Marie Costanza  

Pole Dancer by Marie Costanza

August 2020 - Pole Dancer

August 2020 - Marie Costanza


About the Image(s)

I took this image from my kitchen door in mid May during a spring rain. I was intrigued with the way this male Baltimore Oriole was so excited about his meal that he continuously danced around on the pole.

I used a Nikon 5500 with a Tamron 150-600 mm lens with the following settings: ISO=250, 550 mm, F6.3, 1/200. Using Lightroom I cropped it, edited the white balance and edited the tone (brought up the exposure a bit, increased the contrast, decreased the highlights and increased the shadows). I also cloned out a few faint raindrops. I used Color Efex Pro to bring out the details and to brighten the center a bit.

9 comments posted

Isaac Vaisman M.D.   Isaac Vaisman M.D.
Marie, indeed the Baltimore Oriole is having a feast. He is still drooling the fruit juices (bluberries ??). You used a crop sensor camera (1.5 x factor) and the lens at 550 mm which in fact represents 825 mm. Were you hand holding ?? or on a tripod. Your shutter speed was only 1/200 second. It is always recommended to set your shutter speed to the inverse of the length of the lens max (600 x 1.5= 900) so it should have been at 1/1000 sec. I am surprised that the details on the feathers are still present, however a little soft. The Oriol is the National Bird of Venezuela (where I am originally from) and it is called Turpial. I would reduce the saturation a little bit. The background is perfect.   Posted: 08/02/2020 08:21:25

Marie Costanza   Marie Costanza
Thanks, Isaac. Yes, it was on a tripod. I did not know the Oriole is your native country's national bird; it is such a pretty bird! I will play around with it more to decrease the saturation. I appreciate your tips.   Posted: 08/02/2020 14:19:53

Mary Frost   Mary Frost
Marie, Is the bird feeder going through the fruit? Or is that an optical illusion? I haven't put my energy into bird photography so I am always amazed by the detail you have captured. Great shot!   Posted: 08/02/2020 17:02:36

Marie Costanza   Marie Costanza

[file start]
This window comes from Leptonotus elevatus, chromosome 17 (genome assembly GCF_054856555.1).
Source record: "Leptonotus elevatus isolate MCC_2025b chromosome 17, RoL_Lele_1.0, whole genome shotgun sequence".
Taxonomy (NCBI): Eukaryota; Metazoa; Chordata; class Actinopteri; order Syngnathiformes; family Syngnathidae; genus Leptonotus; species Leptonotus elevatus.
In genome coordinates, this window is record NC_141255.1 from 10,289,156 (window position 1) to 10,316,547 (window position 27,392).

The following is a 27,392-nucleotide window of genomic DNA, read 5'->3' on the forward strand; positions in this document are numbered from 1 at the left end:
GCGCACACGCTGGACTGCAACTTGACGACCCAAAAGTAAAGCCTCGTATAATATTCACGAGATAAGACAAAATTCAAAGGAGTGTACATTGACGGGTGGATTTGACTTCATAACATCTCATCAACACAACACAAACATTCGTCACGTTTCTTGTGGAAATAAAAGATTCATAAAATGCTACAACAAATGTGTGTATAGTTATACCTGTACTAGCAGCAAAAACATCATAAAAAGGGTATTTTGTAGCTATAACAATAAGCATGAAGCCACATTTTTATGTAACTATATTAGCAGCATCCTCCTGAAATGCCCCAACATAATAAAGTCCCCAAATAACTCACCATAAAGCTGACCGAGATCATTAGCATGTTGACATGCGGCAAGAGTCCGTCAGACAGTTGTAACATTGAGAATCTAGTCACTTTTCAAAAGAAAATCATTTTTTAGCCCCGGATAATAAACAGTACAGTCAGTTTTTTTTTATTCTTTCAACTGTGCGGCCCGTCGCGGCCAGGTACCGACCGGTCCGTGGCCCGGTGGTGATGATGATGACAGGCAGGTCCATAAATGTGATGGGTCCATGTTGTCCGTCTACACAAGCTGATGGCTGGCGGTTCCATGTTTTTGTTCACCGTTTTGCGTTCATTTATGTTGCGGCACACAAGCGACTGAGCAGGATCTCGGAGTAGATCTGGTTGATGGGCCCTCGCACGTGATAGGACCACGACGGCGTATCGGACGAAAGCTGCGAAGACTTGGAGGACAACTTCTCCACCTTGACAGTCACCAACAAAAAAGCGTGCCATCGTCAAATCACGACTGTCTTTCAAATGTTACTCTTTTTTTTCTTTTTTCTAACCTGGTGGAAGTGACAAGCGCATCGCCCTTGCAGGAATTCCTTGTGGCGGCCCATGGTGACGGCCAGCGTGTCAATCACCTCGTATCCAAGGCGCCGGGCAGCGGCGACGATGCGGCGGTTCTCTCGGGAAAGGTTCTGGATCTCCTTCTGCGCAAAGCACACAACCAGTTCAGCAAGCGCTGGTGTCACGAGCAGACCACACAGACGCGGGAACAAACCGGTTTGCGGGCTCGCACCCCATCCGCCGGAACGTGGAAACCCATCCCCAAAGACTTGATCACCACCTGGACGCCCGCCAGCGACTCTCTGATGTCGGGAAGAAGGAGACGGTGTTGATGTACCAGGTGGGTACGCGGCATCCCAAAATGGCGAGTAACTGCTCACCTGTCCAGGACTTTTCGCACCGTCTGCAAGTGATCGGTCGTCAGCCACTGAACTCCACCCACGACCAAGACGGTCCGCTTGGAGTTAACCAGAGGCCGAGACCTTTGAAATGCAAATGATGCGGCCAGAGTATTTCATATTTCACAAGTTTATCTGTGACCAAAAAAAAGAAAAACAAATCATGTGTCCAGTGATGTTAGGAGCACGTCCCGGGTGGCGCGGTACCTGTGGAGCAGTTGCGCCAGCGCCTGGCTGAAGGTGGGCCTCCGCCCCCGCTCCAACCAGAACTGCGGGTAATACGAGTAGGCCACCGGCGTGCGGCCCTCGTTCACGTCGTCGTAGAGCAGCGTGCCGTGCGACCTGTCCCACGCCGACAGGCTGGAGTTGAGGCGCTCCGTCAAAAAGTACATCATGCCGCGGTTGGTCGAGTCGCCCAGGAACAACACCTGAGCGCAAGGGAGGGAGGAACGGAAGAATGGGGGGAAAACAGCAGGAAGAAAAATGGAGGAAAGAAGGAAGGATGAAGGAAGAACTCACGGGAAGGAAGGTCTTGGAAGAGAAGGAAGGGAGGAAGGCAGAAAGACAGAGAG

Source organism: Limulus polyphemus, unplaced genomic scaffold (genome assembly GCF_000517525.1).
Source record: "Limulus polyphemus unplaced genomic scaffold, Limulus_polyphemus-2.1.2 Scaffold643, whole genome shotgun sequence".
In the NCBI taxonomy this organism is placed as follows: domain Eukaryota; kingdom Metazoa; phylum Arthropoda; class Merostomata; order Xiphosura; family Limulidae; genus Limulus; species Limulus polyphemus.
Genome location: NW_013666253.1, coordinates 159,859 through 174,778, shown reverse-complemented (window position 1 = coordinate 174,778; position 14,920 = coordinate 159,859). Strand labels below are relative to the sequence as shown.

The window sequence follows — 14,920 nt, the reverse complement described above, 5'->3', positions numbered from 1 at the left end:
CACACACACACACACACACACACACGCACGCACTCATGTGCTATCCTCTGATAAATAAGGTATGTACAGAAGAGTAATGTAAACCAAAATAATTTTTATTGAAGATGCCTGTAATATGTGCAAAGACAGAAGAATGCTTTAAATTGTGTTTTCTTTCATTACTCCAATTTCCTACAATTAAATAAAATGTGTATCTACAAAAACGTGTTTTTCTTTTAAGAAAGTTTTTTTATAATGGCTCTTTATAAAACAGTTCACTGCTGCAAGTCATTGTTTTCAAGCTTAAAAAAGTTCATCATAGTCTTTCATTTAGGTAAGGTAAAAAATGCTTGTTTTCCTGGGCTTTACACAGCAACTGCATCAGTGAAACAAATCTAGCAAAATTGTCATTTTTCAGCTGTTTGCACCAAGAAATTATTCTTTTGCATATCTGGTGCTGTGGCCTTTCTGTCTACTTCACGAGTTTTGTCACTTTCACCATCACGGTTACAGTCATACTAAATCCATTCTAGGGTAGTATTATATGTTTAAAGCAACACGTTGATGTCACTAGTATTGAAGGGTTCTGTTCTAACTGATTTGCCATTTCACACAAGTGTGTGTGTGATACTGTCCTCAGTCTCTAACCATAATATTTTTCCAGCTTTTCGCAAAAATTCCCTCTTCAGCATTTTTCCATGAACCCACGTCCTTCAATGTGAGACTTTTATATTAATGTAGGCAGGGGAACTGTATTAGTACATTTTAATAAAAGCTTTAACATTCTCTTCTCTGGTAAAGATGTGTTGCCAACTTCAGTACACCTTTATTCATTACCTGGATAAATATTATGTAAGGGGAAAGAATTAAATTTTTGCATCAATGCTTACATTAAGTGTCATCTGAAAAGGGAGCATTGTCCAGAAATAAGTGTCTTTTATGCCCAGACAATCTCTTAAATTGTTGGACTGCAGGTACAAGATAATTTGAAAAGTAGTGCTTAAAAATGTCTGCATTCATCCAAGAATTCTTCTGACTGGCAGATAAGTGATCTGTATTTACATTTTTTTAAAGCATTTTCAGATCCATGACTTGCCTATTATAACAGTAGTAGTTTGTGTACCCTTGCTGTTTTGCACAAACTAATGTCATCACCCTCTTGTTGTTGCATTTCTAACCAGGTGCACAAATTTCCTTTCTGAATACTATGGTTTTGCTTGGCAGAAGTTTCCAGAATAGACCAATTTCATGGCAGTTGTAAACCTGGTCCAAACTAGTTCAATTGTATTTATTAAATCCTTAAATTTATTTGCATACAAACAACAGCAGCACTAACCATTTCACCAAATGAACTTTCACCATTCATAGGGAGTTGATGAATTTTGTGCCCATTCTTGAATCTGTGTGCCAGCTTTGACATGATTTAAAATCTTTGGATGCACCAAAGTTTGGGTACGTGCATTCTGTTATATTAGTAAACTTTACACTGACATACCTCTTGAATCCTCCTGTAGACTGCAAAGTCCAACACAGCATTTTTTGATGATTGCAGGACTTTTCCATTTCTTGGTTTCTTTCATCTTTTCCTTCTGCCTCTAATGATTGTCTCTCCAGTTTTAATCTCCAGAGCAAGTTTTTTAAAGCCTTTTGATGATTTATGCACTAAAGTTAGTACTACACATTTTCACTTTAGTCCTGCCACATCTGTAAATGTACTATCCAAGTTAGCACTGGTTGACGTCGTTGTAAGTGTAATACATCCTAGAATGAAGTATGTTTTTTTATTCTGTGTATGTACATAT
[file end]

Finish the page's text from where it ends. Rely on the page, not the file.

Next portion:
Mary, Thank you for your kind comments. Yes, the bird feeder is specifically for orioles. It has a pole that goes through the orange, little sections for the grape jelly (which they LOVE), and the bottom comes off so that you can fill it with nectar that they drink out of little holes. If you do end up deciding to photograph birds, you might get addicted! It's really interesting to watch their behavior.   Posted: 08/03/2020 10:36:35
Isaac Vaisman M.D.   Isaac Vaisman M.D.
"little sections for the grape jelly (which they LOVE)" that explains the redish/purplish drooling.....   Posted: 08/03/2020 11:25:57

Randy Dykstra   Randy Dykstra
Well, I've just moved to a new house and the first thing I assembled was 2 bird feeder stands. I used to have year round hummingbirds in California, but now in Central Texas, I'm looking to bring in more of the songbirds etc. Birds are not my primary attention but its nice to have subjects in your backyard. I love the oriole. The colors really work. The analogous colors of fruit, nectar, and feeder and feathers work well with the complementary background.   Posted: 08/03/2020 18:20:16
Marie Costanza   Marie Costanza
Thank you, Randy. I look forward to seeing some of the bird images you capture in your yard.   Posted: 08/04/2020 17:42:14

Walt Brunner   Walt Brunner
Marie, I really like this shot. I have not had much luck shooting birds as I do not have a long telephoto lens. Your cropping brought out the detail and the back ground is perfect. I too am amazed you were able to get such a clear shot with those camera settings, but if it works, use it! Well done.   Posted: 08/05/2020 11:05:16

Marie Costanza   Marie Costanza
Walt, Thank you. I have enjoyed the wide variety of backyard birds this year. The long lens has been quite fun to use for the birds.   Posted: 08/07/2020 15:01:25


Please log in to post a comment